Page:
i say these are freshmen-only because in my experience the juniors and seniors rarely have time to go to these things. it's the freshmen who are still excited and intrigued by new york, by the yu scene, even. consequently it's the freshmen who are most inspired and entertaining. but it is undoubtably awkward. you go to meet new people and then, when you get there, immediately search the crowd for someone you know, even remotely, to attach yourself to, so you won't look like an idiot with nothing better to do than stand by the desert table alone sneaking cookies. i've never been to a bar but i can only imagine how much worse they must be. when you do catch sight of the occasional older student, you know why they're there, and a momentary feeling of doom passes over you. you see yourself coming to events like this for years to come, absurdly pretending you are there for the place and not the people and then eventually realizing you don't really like the people either. bleh.

i think after a certain point this year i began to realize that i truly did not have time for these kinds of events nor was i getting half as much out of them as i needed to put in. ultimately, running around new york for two hours and seeing all the landmarks could have been a beautiful thing, but the superimposed structure of the event - treasure hunting - brought me right back to eighth grade on my trip to washington, where all my teammates were so focused on finding strangers in red-white-and-blue scarves that they couldn't be bothered to look at the capital. and i end up lagging behind, looking at these things myself, waiting for the activity to end.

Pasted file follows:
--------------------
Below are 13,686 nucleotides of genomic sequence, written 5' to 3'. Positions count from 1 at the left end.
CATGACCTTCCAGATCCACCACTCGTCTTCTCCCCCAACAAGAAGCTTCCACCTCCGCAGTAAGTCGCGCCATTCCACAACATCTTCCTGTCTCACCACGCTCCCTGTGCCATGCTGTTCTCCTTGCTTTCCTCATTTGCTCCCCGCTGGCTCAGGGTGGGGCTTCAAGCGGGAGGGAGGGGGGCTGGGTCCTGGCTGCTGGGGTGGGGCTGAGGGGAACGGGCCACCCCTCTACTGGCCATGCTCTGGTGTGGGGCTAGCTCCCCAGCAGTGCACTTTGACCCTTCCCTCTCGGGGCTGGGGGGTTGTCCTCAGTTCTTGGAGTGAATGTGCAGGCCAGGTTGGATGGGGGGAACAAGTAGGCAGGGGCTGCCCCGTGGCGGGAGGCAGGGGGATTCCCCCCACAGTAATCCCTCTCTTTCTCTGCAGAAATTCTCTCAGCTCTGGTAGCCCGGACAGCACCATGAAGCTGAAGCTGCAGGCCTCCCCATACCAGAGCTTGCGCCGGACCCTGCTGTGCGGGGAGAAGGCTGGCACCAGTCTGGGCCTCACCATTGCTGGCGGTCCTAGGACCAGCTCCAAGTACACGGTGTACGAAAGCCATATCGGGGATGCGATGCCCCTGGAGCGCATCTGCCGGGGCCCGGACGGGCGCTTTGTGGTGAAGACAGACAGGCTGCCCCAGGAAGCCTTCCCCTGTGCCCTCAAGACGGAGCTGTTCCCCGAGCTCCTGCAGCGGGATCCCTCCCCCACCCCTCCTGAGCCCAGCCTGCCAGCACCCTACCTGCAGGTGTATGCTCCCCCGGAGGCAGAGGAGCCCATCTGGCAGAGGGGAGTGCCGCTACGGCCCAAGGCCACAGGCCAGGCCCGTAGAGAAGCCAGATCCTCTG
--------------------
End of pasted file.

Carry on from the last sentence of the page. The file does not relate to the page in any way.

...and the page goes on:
but so far i've been going anyway. it's almost an addiction. who knows, you think. maybe this time i'll go and everything will magically work out, and if i don't go i'll be alone forever. (although seeing what more and more of these guys are like, i wonder if that is such a bad thing.) and you race and you cram to make it fit into your tight schedule because you are convinced it is important somehow. like i said - it's a Black Skirt thing. all this uncertainty about the future.

well, tonight was one of those nights. the truth was that i already had a commitment - my radio show - and i felt particularly skeptical of the night's planned event; i couldn't imagine it attracting a good crowd. a crowd, just not a good one. but my friend wheedled and whined. 'c'mon honey, you can do your show later, you can do your show next week, your show's always the same old thing and which would you rather, sit and talk to yourself all the way uptown or run around and have fun with a bunch of people here? i don't want to go alone...c'mon...'

i couldn't cancel my show, i'm too well-trained, but i shrugged and figured i could do both. she was probably right. i would be all by myself that late on a thursday night, and it might be kind of lonely, and times square did sound like fun even if the sketchiness factor, for such we name it at stern, veered high. so i threw my playlist-toting jukebox in my purse and i went with her.